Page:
I read a lot of light weight books, mysteries, fantasy, family chronicles, but I try to balance that out by reading more substantial books too. Reading Lolita in Tehran was such a book, absolutely stunning. Of course I know about Iran, that it's a theocratic republic run by the Ayatollahs and Mullahs, but those are just words. This book is Azar Nifisi's story of the reality of being a woman and living in this nightmare.
She was a professor at Tehran University when the revolution came and the Shah was ousted, and though she'd been a very left-wing student herself while attending the University of Oklahoma (marching, shouting death to capitalists, taking part in demostrations), she stayed out of the fray in Iran and waited to see what life would be like after the Shah.
Quickly she discovered that "death to the unbeliever", "death to our enemies", "death to the all who defy us" quickly became more than a threat as people disappeared and died for little or no reason.
She'd grown up in a liberal country, under the Shah, where women had equal rights, but this quickly changed. She lost her job because she refused to cover her hair with a scarf, so she stayed at home, but had to cover herself in order to go out on the street and there she'd meed Morality Patrols that searched for women who might have a hair or two showing or be wearing make-up or nail polish. For these offenses they could be hauled off to jail and lashed.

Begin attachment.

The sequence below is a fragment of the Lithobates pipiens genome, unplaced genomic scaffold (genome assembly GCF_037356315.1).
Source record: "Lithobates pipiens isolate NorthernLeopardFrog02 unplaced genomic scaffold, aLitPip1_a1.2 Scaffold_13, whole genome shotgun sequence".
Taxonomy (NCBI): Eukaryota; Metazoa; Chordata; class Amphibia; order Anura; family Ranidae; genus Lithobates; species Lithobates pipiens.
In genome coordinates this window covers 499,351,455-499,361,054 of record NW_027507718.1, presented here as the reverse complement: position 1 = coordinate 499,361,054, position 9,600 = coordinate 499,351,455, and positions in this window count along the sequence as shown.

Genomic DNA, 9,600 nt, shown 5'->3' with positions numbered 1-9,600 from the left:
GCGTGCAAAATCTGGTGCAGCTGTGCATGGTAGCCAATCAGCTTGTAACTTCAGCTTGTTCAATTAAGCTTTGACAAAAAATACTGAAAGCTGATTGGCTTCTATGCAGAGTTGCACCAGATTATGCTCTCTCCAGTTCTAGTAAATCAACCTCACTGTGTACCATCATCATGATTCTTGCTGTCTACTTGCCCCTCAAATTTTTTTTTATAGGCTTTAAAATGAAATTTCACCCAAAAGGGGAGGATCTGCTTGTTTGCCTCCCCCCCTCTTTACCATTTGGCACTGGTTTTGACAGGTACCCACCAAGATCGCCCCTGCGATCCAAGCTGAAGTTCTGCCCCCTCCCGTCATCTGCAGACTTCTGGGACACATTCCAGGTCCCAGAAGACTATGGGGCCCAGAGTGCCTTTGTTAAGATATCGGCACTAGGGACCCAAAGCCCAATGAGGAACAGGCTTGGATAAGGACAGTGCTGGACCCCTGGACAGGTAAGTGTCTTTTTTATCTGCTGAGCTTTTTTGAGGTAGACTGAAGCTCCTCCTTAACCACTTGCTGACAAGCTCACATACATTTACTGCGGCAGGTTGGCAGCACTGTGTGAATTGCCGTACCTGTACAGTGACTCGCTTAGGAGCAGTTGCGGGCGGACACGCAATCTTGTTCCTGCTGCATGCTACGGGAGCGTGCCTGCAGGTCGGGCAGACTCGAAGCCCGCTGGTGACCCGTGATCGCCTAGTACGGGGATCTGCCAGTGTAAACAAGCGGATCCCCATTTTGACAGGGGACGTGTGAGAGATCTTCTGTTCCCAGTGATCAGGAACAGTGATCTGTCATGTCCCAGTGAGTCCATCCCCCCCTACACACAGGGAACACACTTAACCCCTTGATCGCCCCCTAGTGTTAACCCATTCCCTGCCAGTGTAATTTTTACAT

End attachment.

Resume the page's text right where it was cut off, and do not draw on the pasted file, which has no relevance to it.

She finally returned to teaching, but at a different University after being assured that she could teach what she wanted and how she wanted. Her classes were now segregated, men on one side, women on the other, and frequently the men would denounce the books she was teaching, saying that all immoral women should be stoned. And the women would just sit there, afraid to speak, if they defended the books they might be reported to the authorities.
Feeling the need to provide a place where female voices could be safely heard she and some of her old students who'd studied literature with her formed a "book club" that met at her house to discuss the books they'd studied: Lolita and other of Nabakov's works, The Great Gatsby, Daisy Miller and other works by Henry James, Flaubert's Madame Bovary and Jane Austen.
How the core of these books relates to these women and their lives was a fascinating story. I hadn't read all the books they discussed, but a bunch of them are on my Amazon Wish list now.
This was a harrowing story and a cautionary tale about what happens when any extreme element takes over a country.